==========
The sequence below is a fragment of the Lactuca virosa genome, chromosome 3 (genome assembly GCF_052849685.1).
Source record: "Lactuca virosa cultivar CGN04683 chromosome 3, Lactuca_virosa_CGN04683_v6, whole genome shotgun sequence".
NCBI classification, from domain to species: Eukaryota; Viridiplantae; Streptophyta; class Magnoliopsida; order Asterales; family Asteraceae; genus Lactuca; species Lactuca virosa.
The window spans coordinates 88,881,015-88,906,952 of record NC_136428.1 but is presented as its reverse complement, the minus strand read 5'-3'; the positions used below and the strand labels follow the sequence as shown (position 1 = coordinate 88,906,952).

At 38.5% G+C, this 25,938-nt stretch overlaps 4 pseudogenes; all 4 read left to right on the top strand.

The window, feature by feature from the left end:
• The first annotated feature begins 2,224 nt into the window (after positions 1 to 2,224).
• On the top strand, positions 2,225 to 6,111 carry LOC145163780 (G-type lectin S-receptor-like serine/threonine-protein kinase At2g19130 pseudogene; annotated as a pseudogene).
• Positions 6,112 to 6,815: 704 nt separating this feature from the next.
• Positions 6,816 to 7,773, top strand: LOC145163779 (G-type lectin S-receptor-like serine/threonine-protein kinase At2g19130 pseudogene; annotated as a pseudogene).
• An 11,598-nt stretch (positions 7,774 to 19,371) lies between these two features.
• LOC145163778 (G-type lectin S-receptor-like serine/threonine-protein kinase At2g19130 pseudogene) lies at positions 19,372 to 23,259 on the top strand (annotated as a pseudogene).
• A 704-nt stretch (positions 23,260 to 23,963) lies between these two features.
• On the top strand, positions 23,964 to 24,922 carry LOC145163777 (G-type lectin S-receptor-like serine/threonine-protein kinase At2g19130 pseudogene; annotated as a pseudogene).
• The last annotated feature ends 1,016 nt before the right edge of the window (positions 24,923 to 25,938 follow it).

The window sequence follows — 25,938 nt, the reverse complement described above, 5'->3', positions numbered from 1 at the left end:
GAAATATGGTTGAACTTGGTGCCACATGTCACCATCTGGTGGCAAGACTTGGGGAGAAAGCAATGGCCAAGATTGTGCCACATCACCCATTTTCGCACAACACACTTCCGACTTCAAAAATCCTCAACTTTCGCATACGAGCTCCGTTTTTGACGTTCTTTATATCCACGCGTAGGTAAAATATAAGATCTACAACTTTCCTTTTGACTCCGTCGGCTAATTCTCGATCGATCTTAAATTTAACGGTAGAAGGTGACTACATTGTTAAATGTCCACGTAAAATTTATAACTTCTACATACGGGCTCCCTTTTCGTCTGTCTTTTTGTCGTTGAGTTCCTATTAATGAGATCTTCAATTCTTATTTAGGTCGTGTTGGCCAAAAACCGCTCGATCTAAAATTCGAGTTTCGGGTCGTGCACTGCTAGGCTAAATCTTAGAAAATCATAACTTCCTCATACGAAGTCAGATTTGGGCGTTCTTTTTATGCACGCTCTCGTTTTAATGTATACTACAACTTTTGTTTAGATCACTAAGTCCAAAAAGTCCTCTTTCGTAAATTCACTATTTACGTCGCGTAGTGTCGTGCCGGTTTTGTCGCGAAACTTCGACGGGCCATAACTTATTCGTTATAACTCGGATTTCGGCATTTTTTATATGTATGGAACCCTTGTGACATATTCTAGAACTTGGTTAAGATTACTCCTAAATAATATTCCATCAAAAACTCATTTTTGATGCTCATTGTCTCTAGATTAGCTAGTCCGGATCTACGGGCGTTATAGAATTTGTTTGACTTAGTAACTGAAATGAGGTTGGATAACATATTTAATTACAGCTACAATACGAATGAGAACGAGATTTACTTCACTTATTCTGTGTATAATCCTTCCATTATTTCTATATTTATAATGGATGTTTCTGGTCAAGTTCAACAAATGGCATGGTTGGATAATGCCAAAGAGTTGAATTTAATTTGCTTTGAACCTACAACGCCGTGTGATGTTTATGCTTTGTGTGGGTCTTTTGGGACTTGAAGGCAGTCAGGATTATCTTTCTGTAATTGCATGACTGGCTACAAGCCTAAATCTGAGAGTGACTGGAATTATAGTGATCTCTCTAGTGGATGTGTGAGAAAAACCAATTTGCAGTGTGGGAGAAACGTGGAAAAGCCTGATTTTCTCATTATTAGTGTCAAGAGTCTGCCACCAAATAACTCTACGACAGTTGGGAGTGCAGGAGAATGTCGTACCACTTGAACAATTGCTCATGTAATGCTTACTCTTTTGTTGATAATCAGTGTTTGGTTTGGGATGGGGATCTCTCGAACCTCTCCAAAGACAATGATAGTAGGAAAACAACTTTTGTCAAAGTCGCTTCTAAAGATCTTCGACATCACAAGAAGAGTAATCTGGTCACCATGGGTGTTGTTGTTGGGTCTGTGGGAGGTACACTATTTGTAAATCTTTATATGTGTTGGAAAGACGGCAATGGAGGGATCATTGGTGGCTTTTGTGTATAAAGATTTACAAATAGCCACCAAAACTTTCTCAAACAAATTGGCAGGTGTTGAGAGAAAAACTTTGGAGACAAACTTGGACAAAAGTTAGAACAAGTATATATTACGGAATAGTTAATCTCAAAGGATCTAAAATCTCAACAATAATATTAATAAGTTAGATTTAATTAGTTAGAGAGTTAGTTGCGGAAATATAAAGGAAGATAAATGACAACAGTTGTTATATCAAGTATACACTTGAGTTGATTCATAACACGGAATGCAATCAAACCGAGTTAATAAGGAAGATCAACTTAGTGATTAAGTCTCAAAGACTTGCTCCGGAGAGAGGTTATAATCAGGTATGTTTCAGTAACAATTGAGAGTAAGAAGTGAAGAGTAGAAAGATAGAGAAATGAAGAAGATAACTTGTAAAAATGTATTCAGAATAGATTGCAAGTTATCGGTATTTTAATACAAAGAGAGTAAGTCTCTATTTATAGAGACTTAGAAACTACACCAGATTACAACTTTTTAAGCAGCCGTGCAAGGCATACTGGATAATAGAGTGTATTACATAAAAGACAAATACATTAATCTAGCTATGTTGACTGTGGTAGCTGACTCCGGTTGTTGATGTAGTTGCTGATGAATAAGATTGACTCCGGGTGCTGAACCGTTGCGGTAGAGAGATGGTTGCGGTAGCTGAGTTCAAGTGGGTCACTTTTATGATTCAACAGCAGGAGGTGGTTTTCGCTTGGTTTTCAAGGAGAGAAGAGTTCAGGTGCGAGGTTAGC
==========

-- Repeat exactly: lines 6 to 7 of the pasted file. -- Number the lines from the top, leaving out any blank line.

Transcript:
The window, feature by feature from the left end:
• The first annotated feature begins 2,224 nt into the window (after positions 1 to 2,224).